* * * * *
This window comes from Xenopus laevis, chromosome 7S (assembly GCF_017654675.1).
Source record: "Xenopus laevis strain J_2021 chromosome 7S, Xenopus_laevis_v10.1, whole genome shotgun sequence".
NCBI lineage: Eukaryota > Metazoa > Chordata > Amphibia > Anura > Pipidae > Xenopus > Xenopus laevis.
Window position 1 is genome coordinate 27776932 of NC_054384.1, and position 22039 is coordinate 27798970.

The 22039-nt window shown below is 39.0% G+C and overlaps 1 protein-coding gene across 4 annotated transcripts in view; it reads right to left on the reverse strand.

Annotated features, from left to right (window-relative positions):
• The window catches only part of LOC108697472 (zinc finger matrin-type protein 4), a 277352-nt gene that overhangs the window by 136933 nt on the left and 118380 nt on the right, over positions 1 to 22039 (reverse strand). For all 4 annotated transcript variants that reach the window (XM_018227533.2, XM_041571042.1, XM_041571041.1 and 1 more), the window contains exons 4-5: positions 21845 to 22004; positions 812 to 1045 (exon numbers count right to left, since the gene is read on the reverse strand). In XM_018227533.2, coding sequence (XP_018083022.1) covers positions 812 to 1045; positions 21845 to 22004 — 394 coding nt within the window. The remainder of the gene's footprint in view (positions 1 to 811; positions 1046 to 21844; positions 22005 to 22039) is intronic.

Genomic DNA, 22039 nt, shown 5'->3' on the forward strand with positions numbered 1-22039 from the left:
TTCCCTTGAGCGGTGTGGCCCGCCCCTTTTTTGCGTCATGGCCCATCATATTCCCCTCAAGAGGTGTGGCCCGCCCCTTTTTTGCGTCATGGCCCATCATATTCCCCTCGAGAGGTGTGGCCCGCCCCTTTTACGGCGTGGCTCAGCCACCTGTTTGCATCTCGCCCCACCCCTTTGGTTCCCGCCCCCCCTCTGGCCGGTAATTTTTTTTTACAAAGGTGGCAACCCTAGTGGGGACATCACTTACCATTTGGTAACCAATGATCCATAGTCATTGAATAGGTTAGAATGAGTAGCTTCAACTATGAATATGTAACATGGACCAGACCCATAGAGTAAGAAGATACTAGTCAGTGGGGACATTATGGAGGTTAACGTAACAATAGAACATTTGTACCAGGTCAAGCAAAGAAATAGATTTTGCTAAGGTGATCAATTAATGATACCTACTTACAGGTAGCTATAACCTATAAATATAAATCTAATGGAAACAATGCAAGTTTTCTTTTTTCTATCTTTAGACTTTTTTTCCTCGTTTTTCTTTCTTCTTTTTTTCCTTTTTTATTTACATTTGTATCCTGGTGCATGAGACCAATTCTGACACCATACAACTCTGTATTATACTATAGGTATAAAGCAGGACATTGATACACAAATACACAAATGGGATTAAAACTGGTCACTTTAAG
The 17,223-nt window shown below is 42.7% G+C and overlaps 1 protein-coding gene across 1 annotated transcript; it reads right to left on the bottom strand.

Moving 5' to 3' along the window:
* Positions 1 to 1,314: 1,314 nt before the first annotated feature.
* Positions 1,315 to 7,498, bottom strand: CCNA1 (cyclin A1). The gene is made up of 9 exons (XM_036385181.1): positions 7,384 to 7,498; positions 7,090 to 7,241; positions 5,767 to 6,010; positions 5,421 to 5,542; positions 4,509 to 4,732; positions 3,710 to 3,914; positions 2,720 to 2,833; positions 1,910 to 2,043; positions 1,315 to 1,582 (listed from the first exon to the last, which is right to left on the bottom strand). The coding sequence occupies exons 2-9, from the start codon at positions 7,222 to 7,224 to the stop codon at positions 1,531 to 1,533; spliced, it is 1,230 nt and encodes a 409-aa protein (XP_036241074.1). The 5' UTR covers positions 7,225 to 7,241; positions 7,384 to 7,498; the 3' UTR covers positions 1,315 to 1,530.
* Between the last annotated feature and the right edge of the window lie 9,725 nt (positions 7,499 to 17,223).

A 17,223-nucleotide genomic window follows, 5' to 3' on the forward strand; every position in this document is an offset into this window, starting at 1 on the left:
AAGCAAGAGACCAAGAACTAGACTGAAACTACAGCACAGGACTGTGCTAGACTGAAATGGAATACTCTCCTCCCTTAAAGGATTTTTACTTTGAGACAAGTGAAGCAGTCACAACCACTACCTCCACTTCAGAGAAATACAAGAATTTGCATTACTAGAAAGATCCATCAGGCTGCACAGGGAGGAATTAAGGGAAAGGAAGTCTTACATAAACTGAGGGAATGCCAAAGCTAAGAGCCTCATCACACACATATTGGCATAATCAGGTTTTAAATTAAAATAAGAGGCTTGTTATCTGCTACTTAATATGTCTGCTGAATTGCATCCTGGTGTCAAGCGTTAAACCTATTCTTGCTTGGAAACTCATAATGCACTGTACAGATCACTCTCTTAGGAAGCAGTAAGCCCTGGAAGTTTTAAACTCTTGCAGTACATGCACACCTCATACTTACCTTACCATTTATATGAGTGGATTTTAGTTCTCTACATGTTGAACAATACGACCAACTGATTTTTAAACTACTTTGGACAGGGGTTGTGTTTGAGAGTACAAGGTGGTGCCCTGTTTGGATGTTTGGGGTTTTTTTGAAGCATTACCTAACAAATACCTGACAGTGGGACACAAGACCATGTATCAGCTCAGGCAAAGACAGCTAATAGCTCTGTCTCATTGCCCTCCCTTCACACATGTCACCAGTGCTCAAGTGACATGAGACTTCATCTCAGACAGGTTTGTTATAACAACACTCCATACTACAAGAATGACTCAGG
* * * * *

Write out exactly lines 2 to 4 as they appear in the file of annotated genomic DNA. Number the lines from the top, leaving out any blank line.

Source record: "Xenopus laevis strain J_2021 chromosome 7S, Xenopus_laevis_v10.1, whole genome shotgun sequence".
NCBI lineage: Eukaryota > Metazoa > Chordata > Amphibia > Anura > Pipidae > Xenopus > Xenopus laevis.
Window position 1 is genome coordinate 27776932 of NC_054384.1, and position 22039 is coordinate 27798970.